Dispersing one fluid into another immiscible one is an everyday experience that requires stirring to rupture large drops into small droplets. The interplay between surface tension, viscosity and shear flow leads to the deformation and break-up of the drops. If the viscosities of both phases are similar, the dispersed phase forms droplets of the order of the break-up size Rb / (), where is the surface tension, the viscosity and the shear rate. In a phase-separating fluid mixture, the competition between flow and coarsening results in a very different steady state - the so-called "string phase" [1] consisting of strikingly elongated cylindrical domains along the flow direction. In this study, we have investigated the effect of shear flow in a different type of fluid, a phase-separated lyotropic lamellar-sponge mixture, where one of the coexisting phases (lamellar) possesses bending elasticity. As depicted in Figure 28a, the membranes are stacked with smectic order in the lamellar phase (L), whereas the sponge phase (L3) is made up of disordered and multiply-connected membranes [2]. The additional role of bending elasticity can modify the microstructure under a shear flow [3]. These effects are manifested over many different length scales, as a result, complementary techniques of small-angle X-ray and light scattering combined with rheo-physical probes become essential in these studies. 

Figure 28
Fig. 28: a) Schematic views of (1) a lamellar phase formed by the periodic arrangement of surfactant membranes and (2) a sponge structure composed of randomly interconnected membranes; b) Couette flow scattering geometry used for the SAXS experiments. The sample is contained between the cylinders and the red arrow indicates the trajectory of the beam. The vorticity direction is parallel to the axis of the cylinders ( ).

The samples were composed of brine (water + 20 g/l of NaCl), surfactant (SDS), and co-surfactant (octanol). The phase diagram of this system exhibits a coexisting region between L and L3 phases that can be made macroscopically homogeneous by steady shear. Experiments were performed on the ID2 beamline using a couette flow geometry as shown schematically in Figure 28b. From the SAXS pattern observed along the radial () and tangential () directions of the flow, the orientation of each coexisting phase can be probed independently. The viscosity of this two-phase mixture exhibits two different Newtonian regimes separated by a shear thickening transition. Figure 29 displays the SAXS pattern in (,) and (,) planes at these two different shear regimes (a and b). The orientation of the L3 phase is isotropic whereas the L phase is strongly anisotropic in the low shear regime, with most of the membranes oriented perpendicular to the vorticity direction (). The proportion of membranes of the L phase oriented in the () and (,) planes is determined by comparing the intensity of the corresponding Bragg peaks along the different directions, using the isotropic intensity of the L3 phase as a reference. We found that IZ / IV 70 and IZ / IV 9 , where IZ, IV and IV are the intensities of the lamellar Bragg peak along the vorticity, flow velocity and shear gradient directions, respectively. The Inset of Figure 29a depicts the small-angle light scattering in the (,) plane which exhibits a streak pattern in the low shear regime (a), indicating the presence of very elongated structures in the flow direction. These results demonstrate the existence of a new type of instability in which the coexisting lamellar phase forms elongated multilamellar structures along the flow velocity.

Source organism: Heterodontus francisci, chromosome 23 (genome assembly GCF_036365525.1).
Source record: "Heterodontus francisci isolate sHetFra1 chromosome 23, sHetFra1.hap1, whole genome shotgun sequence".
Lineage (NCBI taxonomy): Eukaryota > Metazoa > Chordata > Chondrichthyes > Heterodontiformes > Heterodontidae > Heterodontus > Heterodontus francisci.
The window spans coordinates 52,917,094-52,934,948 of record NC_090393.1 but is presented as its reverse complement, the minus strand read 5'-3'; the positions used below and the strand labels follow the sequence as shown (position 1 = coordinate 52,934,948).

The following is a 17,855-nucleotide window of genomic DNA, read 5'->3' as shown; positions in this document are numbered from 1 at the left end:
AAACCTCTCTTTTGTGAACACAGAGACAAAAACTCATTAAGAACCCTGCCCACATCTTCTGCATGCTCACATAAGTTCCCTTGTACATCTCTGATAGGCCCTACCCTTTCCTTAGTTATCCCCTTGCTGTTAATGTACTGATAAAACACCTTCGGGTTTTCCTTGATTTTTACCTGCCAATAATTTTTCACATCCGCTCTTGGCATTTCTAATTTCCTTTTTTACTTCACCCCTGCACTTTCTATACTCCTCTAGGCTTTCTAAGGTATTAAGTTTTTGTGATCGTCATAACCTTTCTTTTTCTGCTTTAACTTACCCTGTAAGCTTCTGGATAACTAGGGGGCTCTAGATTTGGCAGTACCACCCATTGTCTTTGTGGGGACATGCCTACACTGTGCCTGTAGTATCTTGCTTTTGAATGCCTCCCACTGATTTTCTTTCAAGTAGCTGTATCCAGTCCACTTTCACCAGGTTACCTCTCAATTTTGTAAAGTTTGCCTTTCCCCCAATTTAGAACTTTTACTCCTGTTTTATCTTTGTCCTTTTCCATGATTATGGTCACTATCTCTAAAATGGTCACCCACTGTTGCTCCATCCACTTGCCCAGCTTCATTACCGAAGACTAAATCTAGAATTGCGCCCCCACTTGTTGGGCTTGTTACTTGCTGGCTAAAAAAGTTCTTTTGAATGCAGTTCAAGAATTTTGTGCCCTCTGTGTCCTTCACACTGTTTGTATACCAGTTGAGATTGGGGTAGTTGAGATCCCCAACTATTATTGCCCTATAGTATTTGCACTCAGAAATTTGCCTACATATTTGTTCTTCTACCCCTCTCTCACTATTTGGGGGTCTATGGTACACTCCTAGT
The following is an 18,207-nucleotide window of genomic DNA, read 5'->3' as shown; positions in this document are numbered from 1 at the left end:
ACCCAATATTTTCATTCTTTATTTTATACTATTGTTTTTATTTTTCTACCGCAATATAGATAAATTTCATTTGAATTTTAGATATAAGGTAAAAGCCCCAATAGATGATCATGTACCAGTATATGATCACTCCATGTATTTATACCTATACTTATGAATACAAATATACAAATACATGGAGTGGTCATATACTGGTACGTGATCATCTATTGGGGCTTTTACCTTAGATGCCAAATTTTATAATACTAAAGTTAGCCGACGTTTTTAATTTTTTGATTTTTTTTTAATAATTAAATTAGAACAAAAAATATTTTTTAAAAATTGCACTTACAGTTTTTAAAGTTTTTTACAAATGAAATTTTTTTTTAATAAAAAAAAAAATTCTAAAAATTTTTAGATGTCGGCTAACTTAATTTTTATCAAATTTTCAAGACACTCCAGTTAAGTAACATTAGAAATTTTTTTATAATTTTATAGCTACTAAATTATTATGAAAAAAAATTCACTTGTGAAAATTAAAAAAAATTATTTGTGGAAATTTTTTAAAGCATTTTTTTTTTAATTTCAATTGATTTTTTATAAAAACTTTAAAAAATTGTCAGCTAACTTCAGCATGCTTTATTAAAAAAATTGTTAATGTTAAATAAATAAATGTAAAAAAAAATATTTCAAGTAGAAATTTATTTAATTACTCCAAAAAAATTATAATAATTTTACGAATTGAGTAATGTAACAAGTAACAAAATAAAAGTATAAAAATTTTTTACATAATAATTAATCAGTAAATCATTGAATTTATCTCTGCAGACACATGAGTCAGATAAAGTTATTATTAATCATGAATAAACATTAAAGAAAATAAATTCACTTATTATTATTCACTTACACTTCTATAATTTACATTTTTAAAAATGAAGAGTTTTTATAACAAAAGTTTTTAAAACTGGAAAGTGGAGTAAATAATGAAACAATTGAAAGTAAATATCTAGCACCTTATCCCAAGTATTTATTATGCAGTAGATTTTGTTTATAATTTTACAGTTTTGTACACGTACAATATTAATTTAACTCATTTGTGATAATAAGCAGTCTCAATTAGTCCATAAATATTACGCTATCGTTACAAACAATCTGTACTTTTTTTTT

Figure 29
Fig. 29: Measured SAXS patterns along the two different flow geometries indicated in Figure 28b: a) In the low shear rate regime the system is very anisotropic corresponding to the formation of multi-lamellar ribbons; b) At high shear rates, these ribbons transform to multi-lamellar vesicles. Insets depict the small-angle light scattering pattern observed in the ( , ) plane in these two shear regimes.

The unique orientation of the lamellae along the (,) and (,) planes, together with the intensity ratios along different directions and the streak pattern observed in the small-angle light scattering establish that these elongated structures are ribbon-like. The large lamellar droplets observed at rest result from the fragmentation of these ribbons via the Rayleigh instability. At high shear rates, these multilamellar ribbons become unstable and transform into monodisperse vesicles as indicated by the nearly isotropic SAXS patterns in Figure 29b and the disappearance of streak pattern in small-angle light scattering. In summary, we have shown that a coexisting lyotropic lamellar-sponge phase mixture becomes unstable to shear flow resulting in the formation of ribbon-like structures.

[1] T. Hashimoto, K. Matsuzaka, E. Moses and A. Onuki, Phys. Rev. Lett., 74, 126, (1995).
[2] Surfactants and Polymers in Aqueous Solution, B. Jönsson et al. John Wiley & Sons (1998).
[3] D. Roux, in Theoretical Challenges in the Dynamics of Complex Fluids, Ed. T. McLeish, Kluwer Academic (1997).

G. Cristobal (a), J. Rouch(a), P. Panizza(a) and T. Narayanan (b).
(a) Université Bordeaux I (France)
(b) ESRF